Ubiquitin binding to A20 ZnF4 is required for modulation of NF-κB signaling.
ABSTRACT Inactivating mutations in the ubiquitin (Ub) editing protein A20 promote persistent nuclear factor (NF)-κB signaling and are genetically linked to inflammatory diseases and hematologic cancers. A20 tightly regulates NF-κB signaling by acting as an Ub editor, removing K63-linked Ub chains and mediating addition of Ub chains that target substrates for degradation. However, a precise molecular understanding of how A20 modulates this pathway remains elusive. Here, using structural analysis, domain mapping, and functional assays, we show that A20 zinc finger 4 (ZnF4) does not directly interact with E2 enzymes but instead can bind mono-Ub and K63-linked poly-Ub. Mutations to the A20 ZnF4 Ub-binding surface result in decreased A20-mediated ubiquitination and impaired regulation of NF-κB signaling. Collectively, our studies illuminate the mechanistically distinct but biologically interdependent activities of the A20 ZnF and ovarian tumor (OTU) domains that are inherent to the Ub editing process and, ultimately, to regulation of NF-κB signaling.
- [show abstract] [hide abstract]
ABSTRACT: A20 is a Cys2/Cys2 zinc finger protein which is induced by a variety of inflammatory stimuli and which has been characterized as an inhibitor of cell death by a yet unknown mechanism. In order to clarify its molecular mechanism of action, we used the yeast two-hybrid system to screen for proteins that interact with A20. A cDNA fragment was isolated which encoded a portion of a novel protein (TXBP151), which was recently found to be a human T-cell leukemia virus type-I (HTLV-I) Tax-binding protein. The full-length 2386 bp TXBP151 mRNA encodes a protein of 86 kDa. Like A20, overexpression of TXBP151 could inhibit apoptosis induced by tumour necrosis factor (TNF) in NIH3T3 cells. Moreover, transfection of antisense TXBP151 partially abolished the anti-apoptotic effect of A20. Furthermore, apoptosis induced by TNF or CD95 (Fas/APO-1) was associated with proteolysis of TXBP151. This degradation could be inhibited by the broad-spectrum caspase inhibitor zVAD-fmk or by expression of the cowpox virus-derived inhibitor CrmA, suggesting that TXBP151 is a novel substrate for caspase family members. TXBP151 was indeed found to be specifically cleaved in vitro by members of the caspase-3-like subfamily, viz. caspase-3, caspase-6 and caspase-7. Thus TXBP151 appears to be a novel A20-binding protein which might mediate the anti-apoptotic activity of A20, and which can be processed by specific caspases.Oncogene 08/1999; 18(29):4182-90. · 7.36 Impact Factor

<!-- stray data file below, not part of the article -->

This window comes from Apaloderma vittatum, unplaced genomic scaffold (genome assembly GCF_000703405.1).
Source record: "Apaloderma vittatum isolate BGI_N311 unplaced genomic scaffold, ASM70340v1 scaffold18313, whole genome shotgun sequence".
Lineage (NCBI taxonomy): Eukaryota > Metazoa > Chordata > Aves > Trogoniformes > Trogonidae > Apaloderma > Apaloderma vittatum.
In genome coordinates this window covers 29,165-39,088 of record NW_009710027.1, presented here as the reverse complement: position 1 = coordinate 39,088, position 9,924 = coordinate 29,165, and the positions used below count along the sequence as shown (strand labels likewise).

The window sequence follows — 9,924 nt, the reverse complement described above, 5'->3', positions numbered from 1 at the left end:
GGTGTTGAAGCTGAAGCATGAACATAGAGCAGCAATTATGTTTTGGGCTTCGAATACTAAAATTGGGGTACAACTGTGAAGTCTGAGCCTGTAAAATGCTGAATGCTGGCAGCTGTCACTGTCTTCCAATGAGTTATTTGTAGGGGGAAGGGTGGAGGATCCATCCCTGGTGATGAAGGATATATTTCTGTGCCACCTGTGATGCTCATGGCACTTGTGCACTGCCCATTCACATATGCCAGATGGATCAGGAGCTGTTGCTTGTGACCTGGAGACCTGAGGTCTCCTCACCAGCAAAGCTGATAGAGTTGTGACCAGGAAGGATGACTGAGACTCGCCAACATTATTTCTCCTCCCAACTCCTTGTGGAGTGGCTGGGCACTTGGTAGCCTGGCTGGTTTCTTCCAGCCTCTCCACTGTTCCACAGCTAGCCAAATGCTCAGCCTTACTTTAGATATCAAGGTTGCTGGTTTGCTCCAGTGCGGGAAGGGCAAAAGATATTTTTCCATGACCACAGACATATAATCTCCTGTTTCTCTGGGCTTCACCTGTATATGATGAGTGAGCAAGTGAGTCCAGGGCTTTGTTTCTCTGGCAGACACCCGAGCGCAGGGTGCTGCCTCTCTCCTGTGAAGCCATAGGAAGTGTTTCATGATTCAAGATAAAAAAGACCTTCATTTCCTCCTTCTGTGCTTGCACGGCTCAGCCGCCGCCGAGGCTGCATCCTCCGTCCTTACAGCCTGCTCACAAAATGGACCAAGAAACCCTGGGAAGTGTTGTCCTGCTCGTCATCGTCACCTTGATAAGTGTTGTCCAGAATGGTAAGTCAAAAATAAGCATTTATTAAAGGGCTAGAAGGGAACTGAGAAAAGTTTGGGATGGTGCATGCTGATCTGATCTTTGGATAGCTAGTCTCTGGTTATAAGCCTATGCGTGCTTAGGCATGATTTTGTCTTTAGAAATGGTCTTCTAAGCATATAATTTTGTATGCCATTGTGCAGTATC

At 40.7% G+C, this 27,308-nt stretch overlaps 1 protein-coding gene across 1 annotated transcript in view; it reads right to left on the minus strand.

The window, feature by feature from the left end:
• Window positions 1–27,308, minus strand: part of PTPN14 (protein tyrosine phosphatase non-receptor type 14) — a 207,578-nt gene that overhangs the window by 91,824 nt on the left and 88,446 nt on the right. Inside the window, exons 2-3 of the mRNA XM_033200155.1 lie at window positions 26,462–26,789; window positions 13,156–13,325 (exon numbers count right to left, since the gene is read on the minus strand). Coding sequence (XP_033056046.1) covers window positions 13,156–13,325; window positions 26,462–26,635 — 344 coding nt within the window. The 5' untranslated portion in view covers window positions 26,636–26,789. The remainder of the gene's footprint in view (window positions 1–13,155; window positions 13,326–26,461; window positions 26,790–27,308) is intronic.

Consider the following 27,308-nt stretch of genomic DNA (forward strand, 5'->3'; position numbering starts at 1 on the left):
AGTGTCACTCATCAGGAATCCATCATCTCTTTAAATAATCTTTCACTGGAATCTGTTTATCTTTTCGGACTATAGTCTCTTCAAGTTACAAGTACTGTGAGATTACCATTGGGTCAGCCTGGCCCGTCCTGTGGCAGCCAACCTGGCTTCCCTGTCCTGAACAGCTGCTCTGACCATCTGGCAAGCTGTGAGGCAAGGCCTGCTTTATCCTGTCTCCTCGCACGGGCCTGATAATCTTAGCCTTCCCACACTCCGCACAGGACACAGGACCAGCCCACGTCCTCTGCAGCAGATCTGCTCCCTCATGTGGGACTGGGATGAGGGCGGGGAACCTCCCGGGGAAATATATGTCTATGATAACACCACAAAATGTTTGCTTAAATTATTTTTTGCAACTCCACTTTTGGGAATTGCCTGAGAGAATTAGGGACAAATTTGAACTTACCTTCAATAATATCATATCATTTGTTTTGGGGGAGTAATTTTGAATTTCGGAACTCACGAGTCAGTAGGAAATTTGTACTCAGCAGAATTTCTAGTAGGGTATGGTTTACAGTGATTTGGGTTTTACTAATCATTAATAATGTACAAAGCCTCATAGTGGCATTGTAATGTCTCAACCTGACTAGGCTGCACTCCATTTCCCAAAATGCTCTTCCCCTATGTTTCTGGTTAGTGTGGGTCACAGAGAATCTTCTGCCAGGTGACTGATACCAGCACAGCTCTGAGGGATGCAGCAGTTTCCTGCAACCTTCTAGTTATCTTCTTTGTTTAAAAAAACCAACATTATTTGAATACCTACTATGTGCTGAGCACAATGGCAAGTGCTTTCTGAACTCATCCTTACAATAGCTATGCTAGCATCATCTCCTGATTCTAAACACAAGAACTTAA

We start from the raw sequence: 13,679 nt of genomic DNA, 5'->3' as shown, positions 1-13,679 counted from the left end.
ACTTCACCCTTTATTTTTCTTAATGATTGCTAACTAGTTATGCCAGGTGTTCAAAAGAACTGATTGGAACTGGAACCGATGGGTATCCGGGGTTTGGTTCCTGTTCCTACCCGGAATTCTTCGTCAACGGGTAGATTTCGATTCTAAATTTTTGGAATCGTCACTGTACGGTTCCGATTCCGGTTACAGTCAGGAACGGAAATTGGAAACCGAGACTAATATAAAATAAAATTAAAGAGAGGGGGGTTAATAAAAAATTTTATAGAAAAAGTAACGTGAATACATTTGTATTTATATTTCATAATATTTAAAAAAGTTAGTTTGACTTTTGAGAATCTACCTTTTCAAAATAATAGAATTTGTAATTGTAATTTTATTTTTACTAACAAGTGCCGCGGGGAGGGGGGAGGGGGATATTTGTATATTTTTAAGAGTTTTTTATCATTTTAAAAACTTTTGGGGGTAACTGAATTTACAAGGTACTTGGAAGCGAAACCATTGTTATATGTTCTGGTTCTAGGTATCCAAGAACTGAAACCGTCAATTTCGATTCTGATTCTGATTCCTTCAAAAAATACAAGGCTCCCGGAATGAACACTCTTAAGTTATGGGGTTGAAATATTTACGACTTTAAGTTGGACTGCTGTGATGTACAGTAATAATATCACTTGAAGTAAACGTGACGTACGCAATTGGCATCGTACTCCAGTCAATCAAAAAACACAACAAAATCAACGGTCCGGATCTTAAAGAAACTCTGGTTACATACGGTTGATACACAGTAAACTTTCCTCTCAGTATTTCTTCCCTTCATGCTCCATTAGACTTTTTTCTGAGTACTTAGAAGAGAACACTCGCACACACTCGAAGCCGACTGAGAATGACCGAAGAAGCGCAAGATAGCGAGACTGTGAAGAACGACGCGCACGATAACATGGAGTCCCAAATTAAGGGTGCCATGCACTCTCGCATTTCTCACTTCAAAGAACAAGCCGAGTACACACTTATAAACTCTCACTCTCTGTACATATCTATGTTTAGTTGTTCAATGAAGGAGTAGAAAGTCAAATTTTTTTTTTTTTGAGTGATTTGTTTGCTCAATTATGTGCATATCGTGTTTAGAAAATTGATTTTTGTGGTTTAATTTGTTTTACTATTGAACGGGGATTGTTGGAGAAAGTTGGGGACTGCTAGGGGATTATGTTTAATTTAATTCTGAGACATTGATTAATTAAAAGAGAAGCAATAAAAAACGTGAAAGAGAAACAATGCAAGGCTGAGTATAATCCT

- [show abstract] [hide abstract]
ABSTRACT: Ubiquitination regulates the stability and/or activity of numerous cellular proteins. The corollary is that de-ubiquitinating enzymes, which 'trim' polyubiquitin chains from specific substrate proteins, play key roles in controlling fundamental cellular activities. Ubiquitin is essential at several stages during the activation of NF-kappaB (nuclear factor kappaB), a central co-ordinator of inflammation and other immune processes. Ubiquitination is known to cause degradation of the inhibitory molecule IkappaBalpha (inhibitor of kappaB). In addition, activation of TRAF (tumour-necrosis-factor-receptor-associated factor) and IKKgamma (IkappaB kinase gamma)/NEMO (NF-kappaB essential modifier) signal adaptors relies on their modification with 'nonclassical' forms of polyubiquitin chains. Ubiquitin also plays a key role in determining cell fate by modulating the stability of numerous pro-apoptotic or anti-apoptotic proteins. The zinc-finger protein A20 has dual functions in inhibiting NF-kappaB activation and suppressing apoptosis. The molecular mechanisms of these anti-inflammatory and cytoprotective effects are unknown. Here we demonstrate that A20 is a de-ubiquitinating enzyme. It contains an N-terminal catalytic domain that belongs to the ovarian-tumour superfamily of cysteine proteases. A20 cleaved ubiquitin monomers from branched polyubiquitin chains linked through Lys48 or Lys63 and bound covalently to a thiol-group-reactive, ubiquitin-derived probe. Mutation of a conserved cysteine residue in the catalytic site (Cys103) abolished these activities. A20 did not have a global effect on ubiquitinated cellular proteins, which indicates that its activity is target-specific. The biological significance of the catalytic domain is unknown.Biochemical Journal 04/2004; 378(Pt 3):727-34. · 4.65 Impact Factor